By John Kander (music), Fred Ebb (lyrics)
Life is a cabaret!
|Light Opera Works presents|
Review by Lawrence Bommer
Cabaret has stayed real by remaining dark, lean and mean. Light Opera Works’ director Stacey Flaster delivers a richly textured and superbly mounted revival of America’s favorite Weimar musical, eschewing the stripped-down, cabaret remake of Chicago, another second coming of a Kander and Ebb classic, for a glimpse of a sordid Berlin circa 1929-1930, wracked with inflation and barely recovering from the last war. Drenched in irony and attitude, this literally fleshed-out take on Christopher Isherwood’s bittersweet memoir amply chronicles his coming of age in an increasingly fascist Germany. Crucially, it all but melts in decadence and occasional (homo)eroticism not usually associated with an Evanston venue.
What was implicit in the 1967 original production, much less John Van Druten’s 1951 dramatization of Christopher Isherwood’s “Berlin Stories,” is in-your-face and unambiguous.
Though Buffalo Bill’s Wild West Show almost swallows up Annie Get Your Gun (to be presented by Light Opera Works this Christmastide), the Kit Kat Klub of 1929 Berlin is only one ingredient in a backstage story that’s never just a show within a show. The conflation of illusion and delusion cleverly mirrors the musical’s anti-heroine, the cocaine-snorting, high-loving, lonely hedonist Sally Bowles, a modern Camille. For Sally, art and life are indistinguishable: Drifting on the illusion of talents that she can’t command, Sally is just as much collateral damage during the Nazi take-over as are the doomed Jewish fruit merchant Herr Schultz and his reluctant lover, landlady Fraulein Schneider.
Alternating with the showy surfaces of the Kit Kat Klub and its vulgar vaudeville are the doors of the corridor of Fraulein Schneider’s boarding house and the crowded bedroom where hopeful American novelist Cliff Bradshaw makes love but not marriage with British chanteuse Sally Bowles. It’s all properly distressed, a battered realm in sore need of the cabaret’s increasingly ugly make-believe.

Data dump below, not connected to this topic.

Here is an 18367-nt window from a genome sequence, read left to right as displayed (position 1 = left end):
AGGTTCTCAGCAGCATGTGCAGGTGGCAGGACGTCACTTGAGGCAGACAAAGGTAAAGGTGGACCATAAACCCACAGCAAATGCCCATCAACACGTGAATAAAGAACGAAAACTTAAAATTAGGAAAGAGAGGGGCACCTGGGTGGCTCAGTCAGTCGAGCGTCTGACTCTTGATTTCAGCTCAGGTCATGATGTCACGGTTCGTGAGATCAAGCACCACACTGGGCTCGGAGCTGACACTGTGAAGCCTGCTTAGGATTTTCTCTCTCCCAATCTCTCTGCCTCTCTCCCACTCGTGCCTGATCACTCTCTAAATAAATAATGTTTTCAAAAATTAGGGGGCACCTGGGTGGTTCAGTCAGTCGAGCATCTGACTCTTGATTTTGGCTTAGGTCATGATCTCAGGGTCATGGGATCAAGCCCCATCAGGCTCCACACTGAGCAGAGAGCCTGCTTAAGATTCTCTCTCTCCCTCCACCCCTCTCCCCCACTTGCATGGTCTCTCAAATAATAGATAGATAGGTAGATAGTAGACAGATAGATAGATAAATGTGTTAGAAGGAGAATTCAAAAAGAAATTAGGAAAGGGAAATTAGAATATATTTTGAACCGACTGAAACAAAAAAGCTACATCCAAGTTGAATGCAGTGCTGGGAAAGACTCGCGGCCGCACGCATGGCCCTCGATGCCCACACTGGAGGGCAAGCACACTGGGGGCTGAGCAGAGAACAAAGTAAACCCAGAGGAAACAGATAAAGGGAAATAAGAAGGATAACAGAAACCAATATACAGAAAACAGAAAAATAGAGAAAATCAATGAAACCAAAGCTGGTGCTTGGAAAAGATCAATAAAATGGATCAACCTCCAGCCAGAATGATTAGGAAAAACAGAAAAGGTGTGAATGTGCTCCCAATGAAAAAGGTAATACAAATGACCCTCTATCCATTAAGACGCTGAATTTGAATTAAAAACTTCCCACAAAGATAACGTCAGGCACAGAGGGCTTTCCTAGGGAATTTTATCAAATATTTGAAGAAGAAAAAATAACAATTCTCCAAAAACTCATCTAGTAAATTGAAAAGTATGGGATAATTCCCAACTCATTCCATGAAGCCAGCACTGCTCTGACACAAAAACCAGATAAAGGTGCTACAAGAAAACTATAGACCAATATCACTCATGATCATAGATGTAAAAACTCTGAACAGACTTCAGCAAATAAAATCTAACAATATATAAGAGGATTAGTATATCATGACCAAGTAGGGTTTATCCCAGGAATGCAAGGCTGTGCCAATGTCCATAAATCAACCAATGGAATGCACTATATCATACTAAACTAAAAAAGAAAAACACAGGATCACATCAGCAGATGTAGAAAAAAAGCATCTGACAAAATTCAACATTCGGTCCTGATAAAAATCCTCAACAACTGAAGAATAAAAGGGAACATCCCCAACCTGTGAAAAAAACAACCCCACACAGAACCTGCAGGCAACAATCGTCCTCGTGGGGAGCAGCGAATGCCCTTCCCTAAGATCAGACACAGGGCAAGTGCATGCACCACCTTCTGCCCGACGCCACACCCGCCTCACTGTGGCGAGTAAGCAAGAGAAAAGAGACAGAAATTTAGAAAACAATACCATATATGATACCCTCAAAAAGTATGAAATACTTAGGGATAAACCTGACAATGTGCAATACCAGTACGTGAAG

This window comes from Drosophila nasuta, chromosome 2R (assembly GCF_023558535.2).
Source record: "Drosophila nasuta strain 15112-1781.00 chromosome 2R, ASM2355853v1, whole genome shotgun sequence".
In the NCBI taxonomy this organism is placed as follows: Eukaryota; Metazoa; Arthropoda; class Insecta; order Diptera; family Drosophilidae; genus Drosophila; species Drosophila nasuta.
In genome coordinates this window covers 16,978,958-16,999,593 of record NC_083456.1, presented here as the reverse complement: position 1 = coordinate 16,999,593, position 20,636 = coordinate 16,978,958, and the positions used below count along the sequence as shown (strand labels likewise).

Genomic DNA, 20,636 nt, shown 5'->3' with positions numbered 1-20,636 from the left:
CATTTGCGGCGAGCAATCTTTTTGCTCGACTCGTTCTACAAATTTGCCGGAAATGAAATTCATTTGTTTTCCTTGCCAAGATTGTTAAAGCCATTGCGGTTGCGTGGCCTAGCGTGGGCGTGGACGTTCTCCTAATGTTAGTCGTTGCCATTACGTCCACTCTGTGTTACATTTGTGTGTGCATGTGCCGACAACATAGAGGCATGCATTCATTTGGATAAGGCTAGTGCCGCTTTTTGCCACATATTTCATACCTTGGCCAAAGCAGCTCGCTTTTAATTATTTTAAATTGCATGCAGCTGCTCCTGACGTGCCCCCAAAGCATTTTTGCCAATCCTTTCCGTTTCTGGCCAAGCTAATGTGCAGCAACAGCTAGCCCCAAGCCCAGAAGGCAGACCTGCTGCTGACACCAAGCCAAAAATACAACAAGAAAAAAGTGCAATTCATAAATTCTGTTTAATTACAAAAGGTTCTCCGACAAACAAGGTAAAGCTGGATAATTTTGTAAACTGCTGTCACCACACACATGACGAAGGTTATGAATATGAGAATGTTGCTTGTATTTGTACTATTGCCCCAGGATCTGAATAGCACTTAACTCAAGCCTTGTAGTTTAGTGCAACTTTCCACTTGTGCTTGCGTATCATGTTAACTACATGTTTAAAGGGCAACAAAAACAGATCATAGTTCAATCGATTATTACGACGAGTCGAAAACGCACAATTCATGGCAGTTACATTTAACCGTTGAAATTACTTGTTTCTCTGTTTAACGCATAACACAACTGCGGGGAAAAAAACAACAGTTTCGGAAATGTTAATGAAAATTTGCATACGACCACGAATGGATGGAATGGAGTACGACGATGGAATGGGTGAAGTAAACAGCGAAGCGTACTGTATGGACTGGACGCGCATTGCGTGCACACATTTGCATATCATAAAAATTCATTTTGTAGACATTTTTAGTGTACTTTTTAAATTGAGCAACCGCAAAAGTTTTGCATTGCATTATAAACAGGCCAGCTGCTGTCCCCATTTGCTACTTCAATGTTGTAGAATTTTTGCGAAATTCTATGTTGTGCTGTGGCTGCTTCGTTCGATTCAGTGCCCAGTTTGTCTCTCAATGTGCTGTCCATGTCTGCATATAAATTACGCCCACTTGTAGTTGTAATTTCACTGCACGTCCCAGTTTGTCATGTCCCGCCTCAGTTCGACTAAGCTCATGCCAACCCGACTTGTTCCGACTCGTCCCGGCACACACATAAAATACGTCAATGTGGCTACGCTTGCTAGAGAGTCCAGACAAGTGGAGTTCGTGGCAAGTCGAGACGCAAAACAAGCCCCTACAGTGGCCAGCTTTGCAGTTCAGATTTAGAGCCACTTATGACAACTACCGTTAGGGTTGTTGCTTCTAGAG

This is the undisputedly decadent realm of the Kit Kat Klub’s emcee: Light Opera Works’ artistic director Rudy Hogenmiller – making a welcome return to the stage as the sardonic, slinky emcee – combines supple grace with opportunistic abandon. This omnivorous emcee stage-manages the story, insinuating his way even into the comparatively innocent courtship between spinster Schneider and Herr Shultz, her doomed Jewish lover. Hogenmiller ranges sardonically from the vaudevillian parody “Two Ladies” (where a Kama Sutra of sex positions is symbolized in silhouette) to the anti-Semitic self-hatred of “If You Could See Her.” (Sadly absent is the number written for the 1993 Broadway revival, “I Don’t Care Much,” which glumly echoes Sally’s emotional desolation.)
After Hogenmiller’s emcee, everyone else is support, even the intriguing and sensuous headliner Jenny Lamb. Employing a British accent that recalls Prunella Scales’ Sybill Fawlty and the American animation Betty Boop, Lamb delivers a feisty and tempestuous Sally Bowles, raging against the boredom of respectability–lonely, insecure, fragile and always threatening to veer out of control. Shouting out the title song, Lamb unleashes a robotic anger that shows us that Sally died long before we meet her.